The Commodores formed in 1968 during their freshman year at the Tuskegee Institute in Tuskegee, Alabama. Lionel Richie, Tom McClary and William King first met as members of a group called The Mystics. But after that group's disappointing performance at a freshman talent show, they merged members with another well-known local group called The Jays that had recently split-up. According to King, "we took a dictionary and threw it up in the air and decided that wherever it came down, we'd blind pick a word on that page." And with this game of chance, they became The Commodores. They lucked out - they were almost "The Commodes."
In 1969 The Commodores took a shot at the big time and committed their school summer vacation to gigging in New York City. Not long after their arrival they were robbed and left nearly destitute — six grown men sharing one room with one bed turned lengthwise at the Harlem YMCA. But with the help of Benny Ashburn, who would later go on to become the group's manager, the boys picked up an audition gig a little club called Small's Paradise. They called out all their old Tuskegee friends now living in NYC and the gig was a massive success, leading to a 3-week stand at the club. The Commodores returned to school in Tuskegee in the fall, but they made the 1,800-mile trek back to NYC almost every weekend thereafter to perform.
After one of their many overnight drives from Tuskegee to New York City, The Commodores arrived at Lloyd Price's Turntable Club nearly 30 minutes late with a patched flat tire and the gas tank on E. Their manager Benny Ashburn had arranged an industry showcase, and the band feared they had already blown their chances. Tired, sweaty and disoriented, the boys set up their gear and still managed to churn out a phenomenal set. A week later the phone rang, and Motown Records executive Suzanne DePasse offered The Commodores 42 dates as the opener on The Jackson Five's upcoming US tour.
After inking a deal with Motown Records, The Commodores spent nearly 2 ½ years on the road with The Jackson Five. They also toured with other groups like The Temptations, Stevie Wonder and The Rolling Stones. But it took a while for the hits to start rolling in — first they had to break free of the Motown machine. Instead of recording the old standards or tracks by Motown songwriters, The Commodores eventually persuaded the label to let them enter the studio on their own. They teamed up with fellow Alabaman James Carmichael to produce their first hit — the synthesizer-laden instrumental track "Machine Gun" written by keyboardist Milan Williams. The track peaked at #24 on the Billboard Hot 100 in 1975.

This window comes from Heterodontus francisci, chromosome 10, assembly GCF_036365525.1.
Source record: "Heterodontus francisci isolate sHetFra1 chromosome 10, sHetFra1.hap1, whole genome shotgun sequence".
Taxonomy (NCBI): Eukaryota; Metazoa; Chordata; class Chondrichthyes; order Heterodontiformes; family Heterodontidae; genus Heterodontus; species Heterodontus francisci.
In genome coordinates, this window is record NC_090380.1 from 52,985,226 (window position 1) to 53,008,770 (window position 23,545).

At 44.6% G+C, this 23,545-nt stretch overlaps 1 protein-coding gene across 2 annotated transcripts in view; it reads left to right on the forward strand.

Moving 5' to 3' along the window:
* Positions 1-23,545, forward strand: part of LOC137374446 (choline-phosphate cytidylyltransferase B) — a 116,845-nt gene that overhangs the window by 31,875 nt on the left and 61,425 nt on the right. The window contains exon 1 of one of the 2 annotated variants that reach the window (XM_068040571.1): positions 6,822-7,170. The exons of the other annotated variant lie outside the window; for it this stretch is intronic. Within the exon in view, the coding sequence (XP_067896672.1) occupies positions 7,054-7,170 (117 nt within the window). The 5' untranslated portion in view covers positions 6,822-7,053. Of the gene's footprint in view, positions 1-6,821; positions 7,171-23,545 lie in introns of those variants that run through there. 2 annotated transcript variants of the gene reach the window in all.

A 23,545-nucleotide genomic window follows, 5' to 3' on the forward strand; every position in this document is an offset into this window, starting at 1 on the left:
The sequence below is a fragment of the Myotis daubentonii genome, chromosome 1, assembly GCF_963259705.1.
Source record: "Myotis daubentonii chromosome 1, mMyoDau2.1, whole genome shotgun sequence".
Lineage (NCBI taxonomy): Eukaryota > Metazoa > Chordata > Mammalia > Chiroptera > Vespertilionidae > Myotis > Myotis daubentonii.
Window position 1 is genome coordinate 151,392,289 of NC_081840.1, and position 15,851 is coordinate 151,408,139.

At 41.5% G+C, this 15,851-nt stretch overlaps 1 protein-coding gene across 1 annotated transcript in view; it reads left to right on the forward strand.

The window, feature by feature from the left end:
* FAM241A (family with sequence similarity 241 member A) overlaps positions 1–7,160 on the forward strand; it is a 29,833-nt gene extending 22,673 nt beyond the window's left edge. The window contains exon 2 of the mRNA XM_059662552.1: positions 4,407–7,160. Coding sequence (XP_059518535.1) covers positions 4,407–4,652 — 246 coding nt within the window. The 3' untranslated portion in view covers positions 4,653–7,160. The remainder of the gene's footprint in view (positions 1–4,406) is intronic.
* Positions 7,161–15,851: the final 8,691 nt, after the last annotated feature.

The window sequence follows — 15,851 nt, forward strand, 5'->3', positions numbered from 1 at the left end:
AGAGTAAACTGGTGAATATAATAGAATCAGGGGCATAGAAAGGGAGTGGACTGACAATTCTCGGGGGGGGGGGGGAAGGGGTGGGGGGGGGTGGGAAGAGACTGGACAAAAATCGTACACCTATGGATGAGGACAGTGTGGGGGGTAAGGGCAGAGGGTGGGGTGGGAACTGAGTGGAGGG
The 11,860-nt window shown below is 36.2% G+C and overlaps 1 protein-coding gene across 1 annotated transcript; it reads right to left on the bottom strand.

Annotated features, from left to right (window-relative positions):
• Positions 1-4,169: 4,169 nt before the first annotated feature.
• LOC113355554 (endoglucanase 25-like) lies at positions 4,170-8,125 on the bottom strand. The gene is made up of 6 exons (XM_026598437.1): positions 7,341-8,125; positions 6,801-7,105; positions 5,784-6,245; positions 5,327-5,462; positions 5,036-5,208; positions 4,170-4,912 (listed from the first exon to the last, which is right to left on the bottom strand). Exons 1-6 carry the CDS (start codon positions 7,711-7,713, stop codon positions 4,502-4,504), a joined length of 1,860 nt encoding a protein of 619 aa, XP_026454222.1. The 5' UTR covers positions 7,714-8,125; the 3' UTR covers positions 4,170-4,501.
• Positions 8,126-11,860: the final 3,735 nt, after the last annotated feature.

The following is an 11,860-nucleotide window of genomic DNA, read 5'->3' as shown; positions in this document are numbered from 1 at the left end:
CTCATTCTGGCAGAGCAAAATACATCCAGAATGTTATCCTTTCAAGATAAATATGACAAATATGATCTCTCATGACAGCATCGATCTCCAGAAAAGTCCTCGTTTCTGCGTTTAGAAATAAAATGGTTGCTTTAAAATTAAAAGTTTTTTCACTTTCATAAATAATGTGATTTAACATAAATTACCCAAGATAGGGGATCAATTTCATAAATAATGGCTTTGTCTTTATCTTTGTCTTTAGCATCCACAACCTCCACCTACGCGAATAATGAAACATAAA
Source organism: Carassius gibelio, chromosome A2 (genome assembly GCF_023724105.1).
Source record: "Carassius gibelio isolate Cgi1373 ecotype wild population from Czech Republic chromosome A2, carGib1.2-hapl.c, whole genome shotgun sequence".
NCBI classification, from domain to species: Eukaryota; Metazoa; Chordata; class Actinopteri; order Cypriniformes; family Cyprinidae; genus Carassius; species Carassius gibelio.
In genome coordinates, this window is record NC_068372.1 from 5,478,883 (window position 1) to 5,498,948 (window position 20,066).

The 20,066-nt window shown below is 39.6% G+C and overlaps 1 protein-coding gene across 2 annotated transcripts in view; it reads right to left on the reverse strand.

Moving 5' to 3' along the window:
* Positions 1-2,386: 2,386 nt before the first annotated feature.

After the success of ballads like "Easy" and "Three Times A Lady," Commodores vocalist and saxophonist Lionel Richie stepped away from the group to pen the soulful pop track "Lady" for country singer Kenny Rogers. The song was a smash, spending six weeks atop the Billboard Hot 100. This success, coupled with his powerful duet with superstar Diana Ross on the title song for the movie Endless Love, signaled his eminent departure from The Commodores. In 1982 he broke from the group to pursue his solo career full time.
After his unceremonious departure from The Commodores, Lionel Richie was replaced by former Heatwave singer J.D. Nicholas. The group was never able to capture their previous success, but they did score one more big hit. 1985's "Nightshift," a tribute to Marvin Gaye and Jackie Wilson penned by Walter "Clyde" Orange, won the group their first Grammy for Best R&B Performance by a Duo or Group with Vocals. In 2010 the group rerecorded a version of the song as a tribute to the late Michael Jackson.
On most of the tracks where he wasn't singing, Lionel Richie played saxophone. According to Thomas McClary, he was really good. "He had some really great tones," McClary told Songfacts. "When I first met him, he was playing his uncle's sax, and it was a distinctive tone that was very unique. Even though he wasn't the 'ripper' that Eddie Harris was - he was the guy that Lionel emulated a lot - his tones were really, really, good."